New London looks forward
City’s plans for 2023
By Robert Cloud
The year 2023 should see much of the work and planning from 2022 come to fruition for the city of New London.
“City staff will continue to work with developers on their projects,” City Administrator Chad Hoerth said. “At this time, we anticipate that SC Swiderski will break ground in 2023 for the downtown riverfront multifamily development, construction for the Celestial Hills multifamily apartments should be completed and we’re hopeful some single-family houses will break ground along the Southland Lane extension.”
Mayor Mark Herter noted that 2023 will be the year that a number of development projects will break ground, including the downtown revitalization project and the public library.
“Phase 1 of the North Water Street reconstruction will occur. Water and sanitary sewer improvements are planned along North Water Street, reconstruction of the street surface on State Street, Lincoln Court and St. John’s Place are planned and the conversation of the vacant lot at 225 North Water Street to a parking lot will occur,” Hoerth said.
Hoerth said the improvements in 2023 will allow easier access to help support downtown businesses when North Water Street is reconstructed in 2024.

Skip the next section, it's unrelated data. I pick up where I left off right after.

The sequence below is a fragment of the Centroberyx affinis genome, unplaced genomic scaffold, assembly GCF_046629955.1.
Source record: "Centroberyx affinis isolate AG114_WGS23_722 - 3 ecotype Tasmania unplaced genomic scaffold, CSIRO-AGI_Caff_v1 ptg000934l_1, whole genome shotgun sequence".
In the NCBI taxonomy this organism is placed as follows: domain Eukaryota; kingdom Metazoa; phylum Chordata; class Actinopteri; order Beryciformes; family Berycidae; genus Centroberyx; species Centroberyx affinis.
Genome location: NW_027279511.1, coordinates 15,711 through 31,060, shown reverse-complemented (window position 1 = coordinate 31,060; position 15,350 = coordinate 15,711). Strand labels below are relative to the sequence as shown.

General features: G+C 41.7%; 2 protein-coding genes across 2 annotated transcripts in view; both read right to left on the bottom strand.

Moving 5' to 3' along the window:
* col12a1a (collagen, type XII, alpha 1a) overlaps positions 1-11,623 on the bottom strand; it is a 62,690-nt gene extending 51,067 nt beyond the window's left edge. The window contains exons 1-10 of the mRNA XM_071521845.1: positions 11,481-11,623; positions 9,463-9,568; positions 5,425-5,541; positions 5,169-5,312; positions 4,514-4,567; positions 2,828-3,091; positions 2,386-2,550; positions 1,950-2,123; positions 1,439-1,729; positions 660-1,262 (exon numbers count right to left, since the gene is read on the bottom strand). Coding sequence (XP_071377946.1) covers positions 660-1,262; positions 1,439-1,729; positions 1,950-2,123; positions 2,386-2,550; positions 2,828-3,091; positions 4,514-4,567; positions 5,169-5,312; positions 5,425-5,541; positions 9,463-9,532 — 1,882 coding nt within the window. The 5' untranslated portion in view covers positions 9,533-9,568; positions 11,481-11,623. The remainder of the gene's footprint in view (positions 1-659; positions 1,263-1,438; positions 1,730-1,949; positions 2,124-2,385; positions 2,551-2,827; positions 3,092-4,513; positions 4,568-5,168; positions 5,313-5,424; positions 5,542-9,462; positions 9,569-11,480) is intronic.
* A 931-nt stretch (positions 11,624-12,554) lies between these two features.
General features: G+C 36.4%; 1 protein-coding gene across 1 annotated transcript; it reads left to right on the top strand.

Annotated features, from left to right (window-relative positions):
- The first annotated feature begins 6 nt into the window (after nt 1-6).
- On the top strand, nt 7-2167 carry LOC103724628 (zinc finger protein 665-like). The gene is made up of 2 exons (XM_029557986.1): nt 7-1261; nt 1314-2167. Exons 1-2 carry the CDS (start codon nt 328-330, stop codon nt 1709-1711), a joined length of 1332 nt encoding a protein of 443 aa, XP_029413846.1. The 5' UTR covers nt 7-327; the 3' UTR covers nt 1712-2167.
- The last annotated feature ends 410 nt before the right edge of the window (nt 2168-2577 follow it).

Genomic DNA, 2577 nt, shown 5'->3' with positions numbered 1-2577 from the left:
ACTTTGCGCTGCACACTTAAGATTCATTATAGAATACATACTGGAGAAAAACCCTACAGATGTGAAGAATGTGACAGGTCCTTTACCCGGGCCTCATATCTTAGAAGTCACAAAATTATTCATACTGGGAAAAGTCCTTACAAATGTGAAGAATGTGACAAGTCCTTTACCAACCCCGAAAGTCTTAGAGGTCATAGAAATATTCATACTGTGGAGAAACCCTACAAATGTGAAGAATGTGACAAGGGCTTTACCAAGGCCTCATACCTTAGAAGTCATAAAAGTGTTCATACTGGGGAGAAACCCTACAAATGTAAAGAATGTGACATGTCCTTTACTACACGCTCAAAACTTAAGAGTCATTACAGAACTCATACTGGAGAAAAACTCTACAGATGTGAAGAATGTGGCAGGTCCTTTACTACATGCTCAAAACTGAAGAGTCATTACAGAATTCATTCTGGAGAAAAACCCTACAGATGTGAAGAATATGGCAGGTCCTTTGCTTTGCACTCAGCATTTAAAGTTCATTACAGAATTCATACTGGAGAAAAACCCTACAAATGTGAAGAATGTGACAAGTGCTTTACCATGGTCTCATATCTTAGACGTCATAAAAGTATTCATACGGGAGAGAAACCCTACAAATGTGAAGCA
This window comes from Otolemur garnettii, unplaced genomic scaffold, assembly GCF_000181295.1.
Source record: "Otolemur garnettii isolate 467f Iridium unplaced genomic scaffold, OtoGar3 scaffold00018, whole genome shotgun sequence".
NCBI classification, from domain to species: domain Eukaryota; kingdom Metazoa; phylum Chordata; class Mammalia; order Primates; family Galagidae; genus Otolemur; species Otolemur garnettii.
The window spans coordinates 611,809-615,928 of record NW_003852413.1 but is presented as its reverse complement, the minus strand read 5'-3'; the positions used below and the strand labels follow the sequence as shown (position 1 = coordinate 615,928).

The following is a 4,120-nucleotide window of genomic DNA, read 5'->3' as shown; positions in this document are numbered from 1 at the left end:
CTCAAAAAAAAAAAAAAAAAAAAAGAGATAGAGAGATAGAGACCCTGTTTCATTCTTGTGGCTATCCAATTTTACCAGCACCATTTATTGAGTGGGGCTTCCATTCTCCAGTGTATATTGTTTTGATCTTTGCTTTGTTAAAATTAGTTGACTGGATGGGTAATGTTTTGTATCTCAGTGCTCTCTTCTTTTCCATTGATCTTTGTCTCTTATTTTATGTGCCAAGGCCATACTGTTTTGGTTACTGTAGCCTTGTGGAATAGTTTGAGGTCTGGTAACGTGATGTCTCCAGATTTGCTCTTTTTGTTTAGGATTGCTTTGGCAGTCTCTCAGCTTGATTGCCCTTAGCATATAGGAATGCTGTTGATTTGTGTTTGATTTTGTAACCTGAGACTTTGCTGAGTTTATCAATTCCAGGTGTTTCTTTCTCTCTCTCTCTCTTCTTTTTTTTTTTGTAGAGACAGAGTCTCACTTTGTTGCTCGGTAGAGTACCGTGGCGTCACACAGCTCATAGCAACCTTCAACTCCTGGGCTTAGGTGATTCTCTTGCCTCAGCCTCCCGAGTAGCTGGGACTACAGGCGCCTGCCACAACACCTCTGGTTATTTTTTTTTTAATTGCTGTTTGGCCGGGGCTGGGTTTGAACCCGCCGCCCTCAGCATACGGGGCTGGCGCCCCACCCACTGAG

The city and library/museum board are currently seeking development proposals to sell the vacant lot across the street from the existing library.
The city had initially planned to build the library annex in that lot, but will sell it instead and be using the building donated by First State Bank.
“We’re hopeful we can work with a developer to formalize plans and maybe even break ground on a development at that location in 2023,” Hoerth said.
The city formed a funding partnership with the Hatten Stadium Foundation to split an investment cost of $250,000 to seal the grandstand seating at Hatten Stadium to help prevent water damage within and below the seating structure.
The Common Council approved the Hatten Stadium capital improvement spending proposal at its Dec. 20 meeting.
Herter said the city plans to update its technology “to help our constituents follow meetings better keeping the needs of our taxpayers up front and transparent.”
Noting that residents appreciate the city’ broadcasting its meetings, Hoerth said, “The city is investing over $100,000 in technology improvements for new microphones and cameras in the council chambers … and replacing old and failing broadcast equipment for the city’s cable access channel.”
Herter said the city will focus on the state’s shared revenues and the state surplus.
“I intend to invite some of our state reps to New London and share data on tax dollars,” he said.